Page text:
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New records for Swakara

Tatyana Volkova and Tatyana Zaeva, owners of VolZa who bought the top lot swakara with from left: Torben Nielsen, CEO of Kopenhagen Fur, agent Georgio Guida and manager: swakara, Wessel Visser

Tatyana Volkova and Tatyana Zaeva, owners of VolZa who bought the top lot swakara with from left: Torben Nielsen, CEO of Kopenhagen Fur, agent Georgio Guida and manager: swakara, Wessel Visser

More records can be noted in the books of the swakara industry, with the highest average price in Namibian Dollar ever paid for swakara pelts and the highest price in Namibian Dollar ever for a lot of white pelts at the April pelt auction in Copenhagen. The average price in Namibian Dollars was N$696.98, an increase of 6, 54% on the N$654.20 achieved at the September 2012 auction. The total offer of 71 961 swakara pelts was sold by Agra at this auction on 21 April 2013, which is 21 942 more than sold at the September 2012 auction.
The pelt offer consisted of 55,723 black, 14,764 white, 375 brown and 1 099 diverse pelts.
A white lot of 53KF Selected Extra pelts fetched the highest price ever of N$2,490.80 and was bought by VolZa Milaan, Italy. They also paid the highest price in Namibian Dollars for black pelts,  N$1 714.44 for a lot of 112 O Light Selected Extra pelts. The Milan-based Russians Ms Tatyana Volkova and Ms Tatyana Zaeva, who own the fur brand VolZa jointly, said: “We aim to be among the top quality brands by using the best skins, whether it is skins from sable, swakara, chinchilla and in the future also mink.” The company has its own shops with showrooms in London, Milan and Russia.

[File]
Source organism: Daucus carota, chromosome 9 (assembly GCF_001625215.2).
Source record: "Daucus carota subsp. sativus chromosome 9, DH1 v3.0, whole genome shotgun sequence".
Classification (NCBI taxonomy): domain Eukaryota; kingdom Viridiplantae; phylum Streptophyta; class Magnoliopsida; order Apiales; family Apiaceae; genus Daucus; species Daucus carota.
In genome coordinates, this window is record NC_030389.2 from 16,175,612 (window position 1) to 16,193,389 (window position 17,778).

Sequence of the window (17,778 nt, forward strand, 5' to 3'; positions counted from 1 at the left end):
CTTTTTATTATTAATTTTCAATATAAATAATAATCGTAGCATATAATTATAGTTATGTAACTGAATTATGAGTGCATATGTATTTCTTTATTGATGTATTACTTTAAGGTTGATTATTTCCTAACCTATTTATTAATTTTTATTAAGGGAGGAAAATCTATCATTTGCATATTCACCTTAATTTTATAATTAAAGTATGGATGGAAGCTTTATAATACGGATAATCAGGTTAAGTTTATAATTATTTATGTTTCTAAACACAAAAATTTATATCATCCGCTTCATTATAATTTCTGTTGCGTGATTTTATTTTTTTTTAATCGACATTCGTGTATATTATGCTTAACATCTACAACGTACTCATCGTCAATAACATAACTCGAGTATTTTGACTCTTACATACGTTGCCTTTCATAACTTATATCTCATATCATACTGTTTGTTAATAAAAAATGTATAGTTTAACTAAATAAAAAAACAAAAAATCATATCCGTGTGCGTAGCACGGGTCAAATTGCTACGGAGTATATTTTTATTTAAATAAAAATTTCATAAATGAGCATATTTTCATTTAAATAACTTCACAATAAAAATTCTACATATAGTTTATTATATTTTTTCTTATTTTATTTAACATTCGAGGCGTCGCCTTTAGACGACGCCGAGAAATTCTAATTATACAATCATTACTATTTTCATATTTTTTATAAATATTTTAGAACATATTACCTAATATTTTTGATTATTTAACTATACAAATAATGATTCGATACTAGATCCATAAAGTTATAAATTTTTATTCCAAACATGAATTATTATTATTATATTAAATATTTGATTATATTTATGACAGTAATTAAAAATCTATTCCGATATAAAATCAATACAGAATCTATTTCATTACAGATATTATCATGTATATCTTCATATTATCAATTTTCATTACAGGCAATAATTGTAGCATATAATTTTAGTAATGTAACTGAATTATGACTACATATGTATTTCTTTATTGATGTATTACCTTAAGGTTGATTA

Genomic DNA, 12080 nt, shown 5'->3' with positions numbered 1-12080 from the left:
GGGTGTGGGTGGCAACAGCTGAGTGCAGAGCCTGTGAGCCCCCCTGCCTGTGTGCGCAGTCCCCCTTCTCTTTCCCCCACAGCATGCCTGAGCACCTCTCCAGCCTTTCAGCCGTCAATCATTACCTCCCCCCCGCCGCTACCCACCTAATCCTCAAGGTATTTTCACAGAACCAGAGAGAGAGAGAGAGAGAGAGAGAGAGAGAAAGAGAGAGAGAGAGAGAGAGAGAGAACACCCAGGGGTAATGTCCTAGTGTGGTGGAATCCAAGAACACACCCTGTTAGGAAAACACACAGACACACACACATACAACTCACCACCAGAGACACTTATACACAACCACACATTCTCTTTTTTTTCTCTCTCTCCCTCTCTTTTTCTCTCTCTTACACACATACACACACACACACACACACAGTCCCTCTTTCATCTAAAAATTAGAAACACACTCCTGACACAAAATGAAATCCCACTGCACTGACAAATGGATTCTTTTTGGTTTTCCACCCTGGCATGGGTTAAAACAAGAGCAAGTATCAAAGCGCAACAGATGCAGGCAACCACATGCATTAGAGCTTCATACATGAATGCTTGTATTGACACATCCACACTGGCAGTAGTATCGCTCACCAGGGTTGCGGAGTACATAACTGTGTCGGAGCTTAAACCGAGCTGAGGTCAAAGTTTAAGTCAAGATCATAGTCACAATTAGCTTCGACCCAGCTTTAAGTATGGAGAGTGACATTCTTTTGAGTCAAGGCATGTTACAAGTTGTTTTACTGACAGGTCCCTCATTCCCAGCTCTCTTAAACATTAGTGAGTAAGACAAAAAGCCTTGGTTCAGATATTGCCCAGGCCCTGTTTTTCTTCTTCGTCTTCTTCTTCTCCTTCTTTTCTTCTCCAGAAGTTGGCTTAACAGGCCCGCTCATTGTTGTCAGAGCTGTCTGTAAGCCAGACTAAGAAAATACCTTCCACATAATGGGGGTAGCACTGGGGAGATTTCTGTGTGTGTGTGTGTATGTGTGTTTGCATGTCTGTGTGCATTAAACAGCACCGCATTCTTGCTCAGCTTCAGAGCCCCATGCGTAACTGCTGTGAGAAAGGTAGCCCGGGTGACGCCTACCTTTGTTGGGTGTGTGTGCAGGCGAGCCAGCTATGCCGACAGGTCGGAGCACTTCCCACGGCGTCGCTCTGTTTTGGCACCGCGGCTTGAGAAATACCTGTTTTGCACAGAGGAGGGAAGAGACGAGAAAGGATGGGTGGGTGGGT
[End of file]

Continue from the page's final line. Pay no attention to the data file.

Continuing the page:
At this auction, 28 buyers took up the offer of swakara pelts, with several others bidding, but not being successful. The biggest buyer of swakara was again Mr. Guida of Italy who purchased 14,371 pelts. Italy again bought the most pelts, with agents from England in second place and Greece in third place.
Buyers bought very selectively, with some grades showing huge increases and others decreased, indicating that buyers don’t build stock at the higher prices, but buy for existing orders. With the commercial white pelts that went for slighter lower prices, more buyers were actively involved at the selling of the white pelts than in the past.
The top Namibian producer (highest average with more than 250 pelts) at this auction was again Lovedale Farming CC of Keetmanshoop, who sold 444 pelts at an average of N$ 1047.64. The top South African producer was Hannes Vlok, who achieved an average price of R916.42 for 260 pelts. 

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